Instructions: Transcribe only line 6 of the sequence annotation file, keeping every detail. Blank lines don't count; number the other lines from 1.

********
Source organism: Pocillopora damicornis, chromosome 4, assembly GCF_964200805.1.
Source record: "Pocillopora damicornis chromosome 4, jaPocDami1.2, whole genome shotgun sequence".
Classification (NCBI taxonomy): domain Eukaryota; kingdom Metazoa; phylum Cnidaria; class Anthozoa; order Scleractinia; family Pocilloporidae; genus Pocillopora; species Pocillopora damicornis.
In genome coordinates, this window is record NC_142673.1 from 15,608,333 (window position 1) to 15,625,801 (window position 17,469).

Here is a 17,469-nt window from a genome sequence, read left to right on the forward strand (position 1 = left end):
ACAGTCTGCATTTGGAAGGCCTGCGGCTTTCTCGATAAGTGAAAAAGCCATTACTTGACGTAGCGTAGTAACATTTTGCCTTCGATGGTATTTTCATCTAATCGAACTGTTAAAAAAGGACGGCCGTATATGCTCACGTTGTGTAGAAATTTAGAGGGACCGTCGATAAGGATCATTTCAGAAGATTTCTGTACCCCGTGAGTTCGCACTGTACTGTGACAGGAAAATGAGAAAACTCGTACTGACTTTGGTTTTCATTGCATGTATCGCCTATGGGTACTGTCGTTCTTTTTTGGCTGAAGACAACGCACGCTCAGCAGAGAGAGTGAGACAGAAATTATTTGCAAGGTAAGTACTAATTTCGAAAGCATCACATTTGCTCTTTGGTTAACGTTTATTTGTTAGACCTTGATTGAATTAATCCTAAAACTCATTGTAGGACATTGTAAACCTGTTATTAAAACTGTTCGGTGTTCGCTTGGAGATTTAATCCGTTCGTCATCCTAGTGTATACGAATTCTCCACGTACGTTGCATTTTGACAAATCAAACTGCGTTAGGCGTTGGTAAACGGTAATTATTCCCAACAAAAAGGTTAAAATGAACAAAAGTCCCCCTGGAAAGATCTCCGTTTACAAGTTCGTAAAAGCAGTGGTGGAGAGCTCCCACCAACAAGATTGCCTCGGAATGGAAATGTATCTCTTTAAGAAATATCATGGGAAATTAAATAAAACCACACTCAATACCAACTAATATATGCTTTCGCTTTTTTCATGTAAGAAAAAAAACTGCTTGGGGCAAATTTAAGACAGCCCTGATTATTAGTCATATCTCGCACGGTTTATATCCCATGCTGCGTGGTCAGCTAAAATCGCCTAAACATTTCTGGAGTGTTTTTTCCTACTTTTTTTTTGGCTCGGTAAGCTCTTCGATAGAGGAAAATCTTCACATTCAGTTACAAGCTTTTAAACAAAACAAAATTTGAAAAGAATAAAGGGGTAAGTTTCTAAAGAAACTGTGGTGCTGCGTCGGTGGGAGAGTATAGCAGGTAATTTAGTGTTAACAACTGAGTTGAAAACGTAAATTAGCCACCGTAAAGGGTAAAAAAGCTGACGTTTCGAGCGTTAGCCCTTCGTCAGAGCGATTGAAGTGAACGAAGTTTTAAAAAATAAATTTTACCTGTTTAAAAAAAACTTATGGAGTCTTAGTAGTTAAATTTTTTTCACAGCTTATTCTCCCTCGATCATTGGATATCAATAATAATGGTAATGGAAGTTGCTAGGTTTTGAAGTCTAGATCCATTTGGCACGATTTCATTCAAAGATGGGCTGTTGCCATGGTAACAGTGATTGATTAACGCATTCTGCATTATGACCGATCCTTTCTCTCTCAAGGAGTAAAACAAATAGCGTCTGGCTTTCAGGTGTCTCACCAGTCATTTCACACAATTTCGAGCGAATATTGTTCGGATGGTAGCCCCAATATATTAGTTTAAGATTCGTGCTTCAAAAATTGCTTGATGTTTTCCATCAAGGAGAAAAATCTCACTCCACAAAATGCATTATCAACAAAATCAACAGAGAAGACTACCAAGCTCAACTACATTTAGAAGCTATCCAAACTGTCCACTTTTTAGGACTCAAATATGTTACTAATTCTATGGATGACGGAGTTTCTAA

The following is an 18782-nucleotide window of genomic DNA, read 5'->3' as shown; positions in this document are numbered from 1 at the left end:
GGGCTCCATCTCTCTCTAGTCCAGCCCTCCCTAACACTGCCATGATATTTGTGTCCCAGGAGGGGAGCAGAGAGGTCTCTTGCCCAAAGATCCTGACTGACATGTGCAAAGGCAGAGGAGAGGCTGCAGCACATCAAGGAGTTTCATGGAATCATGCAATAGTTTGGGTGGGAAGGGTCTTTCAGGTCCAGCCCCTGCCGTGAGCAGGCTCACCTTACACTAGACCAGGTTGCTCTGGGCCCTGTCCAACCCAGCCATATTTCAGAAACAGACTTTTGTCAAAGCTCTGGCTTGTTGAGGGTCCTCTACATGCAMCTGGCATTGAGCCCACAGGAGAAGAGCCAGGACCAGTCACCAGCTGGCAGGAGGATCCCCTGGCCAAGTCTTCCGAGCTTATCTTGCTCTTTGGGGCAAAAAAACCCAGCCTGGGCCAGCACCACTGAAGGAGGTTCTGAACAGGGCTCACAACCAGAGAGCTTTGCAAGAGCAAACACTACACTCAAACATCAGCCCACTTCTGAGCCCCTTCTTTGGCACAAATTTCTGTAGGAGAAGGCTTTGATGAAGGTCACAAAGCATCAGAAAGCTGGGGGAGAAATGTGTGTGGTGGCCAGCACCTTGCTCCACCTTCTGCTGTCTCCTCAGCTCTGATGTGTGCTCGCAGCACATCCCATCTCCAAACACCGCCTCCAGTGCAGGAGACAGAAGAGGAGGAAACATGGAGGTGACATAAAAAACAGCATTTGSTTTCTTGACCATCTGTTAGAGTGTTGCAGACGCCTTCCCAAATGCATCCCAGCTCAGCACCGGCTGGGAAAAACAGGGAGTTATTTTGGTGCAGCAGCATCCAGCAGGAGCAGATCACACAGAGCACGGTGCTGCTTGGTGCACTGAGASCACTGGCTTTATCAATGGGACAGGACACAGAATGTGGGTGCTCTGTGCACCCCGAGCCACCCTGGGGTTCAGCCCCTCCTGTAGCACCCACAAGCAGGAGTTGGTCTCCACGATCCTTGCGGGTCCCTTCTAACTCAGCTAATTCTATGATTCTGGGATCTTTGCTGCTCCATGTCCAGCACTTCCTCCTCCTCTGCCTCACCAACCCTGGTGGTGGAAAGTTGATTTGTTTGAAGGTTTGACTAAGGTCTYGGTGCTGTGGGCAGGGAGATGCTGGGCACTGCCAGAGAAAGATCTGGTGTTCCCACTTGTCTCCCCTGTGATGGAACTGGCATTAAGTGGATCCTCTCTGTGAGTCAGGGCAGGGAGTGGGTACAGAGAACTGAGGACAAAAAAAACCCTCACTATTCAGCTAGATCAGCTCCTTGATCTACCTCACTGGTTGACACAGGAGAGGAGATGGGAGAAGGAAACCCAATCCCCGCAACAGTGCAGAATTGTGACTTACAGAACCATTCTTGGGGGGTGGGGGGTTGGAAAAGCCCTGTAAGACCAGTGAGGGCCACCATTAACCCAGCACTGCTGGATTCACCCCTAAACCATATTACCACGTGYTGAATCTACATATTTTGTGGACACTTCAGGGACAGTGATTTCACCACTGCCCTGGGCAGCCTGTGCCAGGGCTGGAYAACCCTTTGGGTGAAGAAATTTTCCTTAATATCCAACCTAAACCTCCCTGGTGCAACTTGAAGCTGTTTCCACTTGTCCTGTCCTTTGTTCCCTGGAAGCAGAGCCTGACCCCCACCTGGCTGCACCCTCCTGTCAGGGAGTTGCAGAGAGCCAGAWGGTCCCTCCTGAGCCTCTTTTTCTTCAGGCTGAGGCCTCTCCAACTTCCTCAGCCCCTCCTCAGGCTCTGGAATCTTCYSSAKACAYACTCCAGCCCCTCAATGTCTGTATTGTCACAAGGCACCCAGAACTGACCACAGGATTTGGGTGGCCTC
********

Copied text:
ACAGTCTGCATTTGGAAGGCCTGCGGCTTTCTCGATAAGTGAAAAAGCCATTACTTGACGTAGCGTAGTAACATTTTGCCTTCGATGGTATTTTCATCTAATCGAACTGTTAAAAAAGGACGGCCGTATATGCTCACGTTGTGTAGAAATTTAGAGGGACCGTCGATAAGGATCATTTCAGAAGATTTCTGTACCCCGTGAGTTCGCACTGTACTGTGACAGGAAAATGAGAAAACTCGTACTGACTTTGGTTTTCATTGCATGTATCGCCTATGGGTACTGTCGTTCTTTTTTGGCTGAAGACAACGCACGCTCAGCAGAGAGAGTGAGACAGAAATTATTTGCAAGGTAAGTACTAATTTCGAAAGCATCACATTTGCTCTTTGGTTAACGTTTATTTGTTAGACCTTGATTGAATTAATCCTAAAACTCATTGTAGGACATTGTAAACCTGTTATTAAAACTGTTCGGTGTTCGCTTGGAGATTTAATCCGTTCGTCATCCTAGTGTATACGAATTCTCCACGTACGTTGCATTTTGACAAATCAAACTGCGTTAGGCGTTGGTAAACGGTAATTATTCCCAACAAAAAGGTTAAAATGAACAAAAGTCCCCCTGGAAAGATCTCCGTTTACAAGTTCGTAAAAGCAGTGGTGGAGAGCTCCCACCAACAAGATTGCCTCGGAATGGAAATGTATCTCTTTAAGAAATATCATGGGAAATTAAATAAAACCACACTCAATACCAACTAATATATGCTTTCGCTTTTTTCATGTAAGAAAAAAAACTGCTTGGGGCAAATTTAAGACAGCCCTGATTATTAGTCATATCTCGCACGGTTTATATCCCATGCTGCGTGGTCAGCTAAAATCGCCTAAACATTTCTGGAGTGTTTTTTCCTACTTTTTTTTTGGCTCGGTAAGCTCTTCGATAGAGGAAAATCTTCACATTCAGTTACAAGCTTTTAAACAAAACAAAATTTGAAAAGAATAAAGGGGTAAGTTTCTAAAGAAACTGTGGTGCTGCGTCGGTGGGAGAGTATAGCAGGTAATTTAGTGTTAACAACTGAGTTGAAAACGTAAATTAGCCACCGTAAAGGGTAAAAAAGCTGACGTTTCGAGCGTTAGCCCTTCGTCAGAGCGATTGAAGTGAACGAAGTTTTAAAAAATAAATTTTACCTGTTTAAAAAAAACTTATGGAGTCTTAGTAGTTAAATTTTTTTCACAGCTTATTCTCCCTCGATCATTGGATATCAATAATAATGGTAATGGAAGTTGCTAGGTTTTGAAGTCTAGATCCATTTGGCACGATTTCATTCAAAGATGGGCTGTTGCCATGGTAACAGTGATTGATTAACGCATTCTGCATTATGACCGATCCTTTCTCTCTCAAGGAGTAAAACAAATAGCGTCTGGCTTTCAGGTGTCTCACCAGTCATTTCACACAATTTCGAGCGAATATTGTTCGGATGGTAGCCCCAATATATTAGTTTAAGATTCGTGCTTCAAAAATTGCTTGATGTTTTCCATCAAGGAGAAAAATCTCACTCCACAAAATGCATTATCAACAAAATCAACAGAGAAGACTACCAAGCTCAACTACATTTAGAAGCTATCCAAACTGTCCACTTTTTAGGACTCAAATATGTTACTAATTCTATGGATGACGGAGTTTCTAA